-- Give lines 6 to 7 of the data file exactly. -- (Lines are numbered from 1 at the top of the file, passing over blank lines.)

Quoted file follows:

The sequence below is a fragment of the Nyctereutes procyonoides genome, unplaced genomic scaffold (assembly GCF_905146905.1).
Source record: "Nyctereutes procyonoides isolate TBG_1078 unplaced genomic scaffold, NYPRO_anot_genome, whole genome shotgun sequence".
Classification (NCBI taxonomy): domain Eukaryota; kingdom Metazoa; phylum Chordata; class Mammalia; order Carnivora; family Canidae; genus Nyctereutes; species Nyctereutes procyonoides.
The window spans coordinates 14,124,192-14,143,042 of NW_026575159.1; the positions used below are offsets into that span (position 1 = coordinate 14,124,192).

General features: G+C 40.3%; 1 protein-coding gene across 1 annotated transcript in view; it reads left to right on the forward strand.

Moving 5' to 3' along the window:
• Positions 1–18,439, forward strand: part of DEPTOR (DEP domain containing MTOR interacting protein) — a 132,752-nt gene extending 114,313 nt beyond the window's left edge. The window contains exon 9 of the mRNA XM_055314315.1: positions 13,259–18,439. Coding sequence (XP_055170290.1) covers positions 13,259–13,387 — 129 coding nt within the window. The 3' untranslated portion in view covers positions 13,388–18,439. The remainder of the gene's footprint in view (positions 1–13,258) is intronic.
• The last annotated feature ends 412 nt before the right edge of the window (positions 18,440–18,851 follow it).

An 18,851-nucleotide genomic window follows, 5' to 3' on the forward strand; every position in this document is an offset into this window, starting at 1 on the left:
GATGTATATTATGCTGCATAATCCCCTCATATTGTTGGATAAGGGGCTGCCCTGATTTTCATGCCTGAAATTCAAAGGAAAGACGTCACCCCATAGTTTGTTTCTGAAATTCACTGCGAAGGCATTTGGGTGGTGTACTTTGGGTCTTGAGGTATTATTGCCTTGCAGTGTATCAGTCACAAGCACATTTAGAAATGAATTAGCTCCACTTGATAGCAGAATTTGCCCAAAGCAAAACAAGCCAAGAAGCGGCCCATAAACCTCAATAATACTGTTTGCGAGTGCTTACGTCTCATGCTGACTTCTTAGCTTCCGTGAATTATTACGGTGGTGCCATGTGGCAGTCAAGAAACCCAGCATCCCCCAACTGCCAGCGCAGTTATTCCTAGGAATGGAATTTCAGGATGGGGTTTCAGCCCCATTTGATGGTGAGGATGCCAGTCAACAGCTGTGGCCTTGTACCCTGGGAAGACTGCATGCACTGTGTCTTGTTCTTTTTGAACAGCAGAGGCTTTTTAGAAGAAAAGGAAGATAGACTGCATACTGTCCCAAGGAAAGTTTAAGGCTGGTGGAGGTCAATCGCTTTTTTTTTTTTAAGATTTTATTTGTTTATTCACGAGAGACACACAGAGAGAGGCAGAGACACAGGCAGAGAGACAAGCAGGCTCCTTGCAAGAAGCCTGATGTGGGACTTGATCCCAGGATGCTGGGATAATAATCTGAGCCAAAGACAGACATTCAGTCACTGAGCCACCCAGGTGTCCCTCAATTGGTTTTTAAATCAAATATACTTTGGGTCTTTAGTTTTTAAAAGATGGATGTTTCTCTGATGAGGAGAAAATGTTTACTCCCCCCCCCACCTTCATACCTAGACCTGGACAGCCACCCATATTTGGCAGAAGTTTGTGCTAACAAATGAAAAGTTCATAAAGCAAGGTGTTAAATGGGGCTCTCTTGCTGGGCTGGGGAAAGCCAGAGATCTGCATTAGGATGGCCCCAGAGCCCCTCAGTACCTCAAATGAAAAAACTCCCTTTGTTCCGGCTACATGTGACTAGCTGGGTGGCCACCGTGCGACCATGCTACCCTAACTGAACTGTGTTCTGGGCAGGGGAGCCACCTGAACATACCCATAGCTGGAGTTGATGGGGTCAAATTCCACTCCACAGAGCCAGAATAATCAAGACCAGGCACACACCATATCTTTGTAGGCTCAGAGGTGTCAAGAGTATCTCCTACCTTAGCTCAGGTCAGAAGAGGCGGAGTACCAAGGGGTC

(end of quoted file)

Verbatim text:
Moving 5' to 3' along the window:
• Positions 1–18,439, forward strand: part of DEPTOR (DEP domain containing MTOR interacting protein) — a 132,752-nt gene extending 114,313 nt beyond the window's left edge. The window contains exon 9 of the mRNA XM_055314315.1: positions 13,259–18,439. Coding sequence (XP_055170290.1) covers positions 13,259–13,387 — 129 coding nt within the window. The 3' untranslated portion in view covers positions 13,388–18,439. The remainder of the gene's footprint in view (positions 1–13,258) is intronic.